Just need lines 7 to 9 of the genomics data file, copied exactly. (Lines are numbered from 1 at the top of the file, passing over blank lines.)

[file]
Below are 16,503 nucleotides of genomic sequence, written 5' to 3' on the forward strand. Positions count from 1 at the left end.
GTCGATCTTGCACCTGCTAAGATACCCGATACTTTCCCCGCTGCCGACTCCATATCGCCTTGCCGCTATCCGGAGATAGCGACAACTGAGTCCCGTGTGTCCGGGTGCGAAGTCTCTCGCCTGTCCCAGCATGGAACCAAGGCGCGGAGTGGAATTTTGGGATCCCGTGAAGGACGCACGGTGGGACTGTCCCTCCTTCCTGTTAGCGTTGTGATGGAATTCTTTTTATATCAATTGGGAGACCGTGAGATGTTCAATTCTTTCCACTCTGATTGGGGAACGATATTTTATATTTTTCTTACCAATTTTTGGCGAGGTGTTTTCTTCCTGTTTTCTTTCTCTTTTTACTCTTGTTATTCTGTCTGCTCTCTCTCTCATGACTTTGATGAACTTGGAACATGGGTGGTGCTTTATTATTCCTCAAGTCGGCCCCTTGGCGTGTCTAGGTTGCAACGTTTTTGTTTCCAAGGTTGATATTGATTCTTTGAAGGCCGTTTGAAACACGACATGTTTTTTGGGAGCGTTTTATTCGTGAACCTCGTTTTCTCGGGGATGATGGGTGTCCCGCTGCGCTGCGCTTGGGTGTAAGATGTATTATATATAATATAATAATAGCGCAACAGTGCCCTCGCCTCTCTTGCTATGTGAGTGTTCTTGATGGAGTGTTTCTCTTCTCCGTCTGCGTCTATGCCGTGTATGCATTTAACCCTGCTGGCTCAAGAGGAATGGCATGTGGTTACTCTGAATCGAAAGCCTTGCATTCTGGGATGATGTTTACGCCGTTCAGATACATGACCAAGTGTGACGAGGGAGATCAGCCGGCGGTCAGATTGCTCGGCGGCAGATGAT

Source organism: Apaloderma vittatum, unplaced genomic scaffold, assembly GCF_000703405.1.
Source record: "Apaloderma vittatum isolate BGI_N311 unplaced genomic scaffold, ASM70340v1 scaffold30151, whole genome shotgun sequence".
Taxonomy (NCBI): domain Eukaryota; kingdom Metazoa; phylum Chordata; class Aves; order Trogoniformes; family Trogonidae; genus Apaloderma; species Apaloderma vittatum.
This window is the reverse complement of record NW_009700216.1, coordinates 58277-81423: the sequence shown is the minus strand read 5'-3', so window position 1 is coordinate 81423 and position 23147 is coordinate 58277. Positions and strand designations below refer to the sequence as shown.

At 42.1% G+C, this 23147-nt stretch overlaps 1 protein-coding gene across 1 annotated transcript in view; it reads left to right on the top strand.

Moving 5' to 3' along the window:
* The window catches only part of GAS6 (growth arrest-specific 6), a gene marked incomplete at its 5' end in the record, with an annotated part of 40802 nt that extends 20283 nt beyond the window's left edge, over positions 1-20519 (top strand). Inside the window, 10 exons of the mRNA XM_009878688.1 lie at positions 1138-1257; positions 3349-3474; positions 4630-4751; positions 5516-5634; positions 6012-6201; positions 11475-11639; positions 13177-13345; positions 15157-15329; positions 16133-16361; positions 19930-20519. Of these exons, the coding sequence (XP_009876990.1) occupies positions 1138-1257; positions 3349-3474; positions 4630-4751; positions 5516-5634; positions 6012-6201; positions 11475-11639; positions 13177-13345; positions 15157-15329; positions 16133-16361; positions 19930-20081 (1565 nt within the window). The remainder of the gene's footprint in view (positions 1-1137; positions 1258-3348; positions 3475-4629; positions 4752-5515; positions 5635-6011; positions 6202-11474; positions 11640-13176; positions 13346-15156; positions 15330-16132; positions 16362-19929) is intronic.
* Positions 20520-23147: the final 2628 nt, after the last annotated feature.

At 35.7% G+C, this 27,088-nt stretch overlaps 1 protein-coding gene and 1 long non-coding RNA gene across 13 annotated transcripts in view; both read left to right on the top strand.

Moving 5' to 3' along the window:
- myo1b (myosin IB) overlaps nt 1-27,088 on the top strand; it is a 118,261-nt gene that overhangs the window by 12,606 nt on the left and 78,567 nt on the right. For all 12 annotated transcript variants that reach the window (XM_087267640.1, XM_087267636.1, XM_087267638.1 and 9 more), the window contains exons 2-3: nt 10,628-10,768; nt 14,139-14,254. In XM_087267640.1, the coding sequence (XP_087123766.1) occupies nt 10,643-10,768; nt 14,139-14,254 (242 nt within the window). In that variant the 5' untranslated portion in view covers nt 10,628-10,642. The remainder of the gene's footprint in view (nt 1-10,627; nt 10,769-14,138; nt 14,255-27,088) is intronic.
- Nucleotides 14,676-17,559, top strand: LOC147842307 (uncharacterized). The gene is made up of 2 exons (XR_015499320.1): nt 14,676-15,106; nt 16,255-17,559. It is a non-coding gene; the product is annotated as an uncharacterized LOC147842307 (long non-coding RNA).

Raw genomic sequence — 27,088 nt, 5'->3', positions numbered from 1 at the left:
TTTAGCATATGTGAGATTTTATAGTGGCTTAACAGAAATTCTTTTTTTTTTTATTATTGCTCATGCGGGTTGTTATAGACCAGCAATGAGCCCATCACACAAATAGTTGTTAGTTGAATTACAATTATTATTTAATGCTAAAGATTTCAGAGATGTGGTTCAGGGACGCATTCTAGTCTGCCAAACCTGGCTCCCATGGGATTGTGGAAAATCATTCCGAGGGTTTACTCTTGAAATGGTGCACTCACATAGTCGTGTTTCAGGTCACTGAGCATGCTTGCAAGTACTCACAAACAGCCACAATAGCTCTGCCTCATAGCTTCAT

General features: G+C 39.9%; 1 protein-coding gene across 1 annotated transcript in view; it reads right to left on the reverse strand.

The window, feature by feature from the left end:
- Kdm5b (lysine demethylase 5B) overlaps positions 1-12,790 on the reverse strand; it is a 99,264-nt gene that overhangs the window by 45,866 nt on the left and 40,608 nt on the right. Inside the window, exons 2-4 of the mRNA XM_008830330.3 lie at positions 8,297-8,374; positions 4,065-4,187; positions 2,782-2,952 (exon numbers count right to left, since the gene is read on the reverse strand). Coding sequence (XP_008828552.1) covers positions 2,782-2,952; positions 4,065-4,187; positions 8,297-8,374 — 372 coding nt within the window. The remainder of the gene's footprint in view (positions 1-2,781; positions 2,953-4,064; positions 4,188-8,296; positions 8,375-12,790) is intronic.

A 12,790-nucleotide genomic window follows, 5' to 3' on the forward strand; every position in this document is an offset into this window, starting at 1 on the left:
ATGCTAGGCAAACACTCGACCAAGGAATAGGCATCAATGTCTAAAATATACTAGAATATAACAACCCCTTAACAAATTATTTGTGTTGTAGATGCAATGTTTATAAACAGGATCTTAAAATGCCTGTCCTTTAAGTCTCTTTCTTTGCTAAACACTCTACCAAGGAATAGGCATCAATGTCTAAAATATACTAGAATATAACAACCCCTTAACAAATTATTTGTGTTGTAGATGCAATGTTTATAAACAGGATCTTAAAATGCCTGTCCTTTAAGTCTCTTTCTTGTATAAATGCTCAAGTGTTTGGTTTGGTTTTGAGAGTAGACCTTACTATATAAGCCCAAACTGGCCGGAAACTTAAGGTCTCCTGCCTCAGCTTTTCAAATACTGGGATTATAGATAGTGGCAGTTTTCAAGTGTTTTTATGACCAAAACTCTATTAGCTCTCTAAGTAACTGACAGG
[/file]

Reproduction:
At 42.1% G+C, this 23147-nt stretch overlaps 1 protein-coding gene across 1 annotated transcript in view; it reads left to right on the top strand.

Moving 5' to 3' along the window:
* The window catches only part of GAS6 (growth arrest-specific 6), a gene marked incomplete at its 5' end in the record, with an annotated part of 40802 nt that extends 20283 nt beyond the window's left edge, over positions 1-20519 (top strand). Inside the window, 10 exons of the mRNA XM_009878688.1 lie at positions 1138-1257; positions 3349-3474; positions 4630-4751; positions 5516-5634; positions 6012-6201; positions 11475-11639; positions 13177-13345; positions 15157-15329; positions 16133-16361; positions 19930-20519. Of these exons, the coding sequence (XP_009876990.1) occupies positions 1138-1257; positions 3349-3474; positions 4630-4751; positions 5516-5634; positions 6012-6201; positions 11475-11639; positions 13177-13345; positions 15157-15329; positions 16133-16361; positions 19930-20081 (1565 nt within the window). The remainder of the gene's footprint in view (positions 1-1137; positions 1258-3348; positions 3475-4629; positions 4752-5515; positions 5635-6011; positions 6202-11474; positions 11640-13176; positions 13346-15156; positions 15330-16132; positions 16362-19929) is intronic.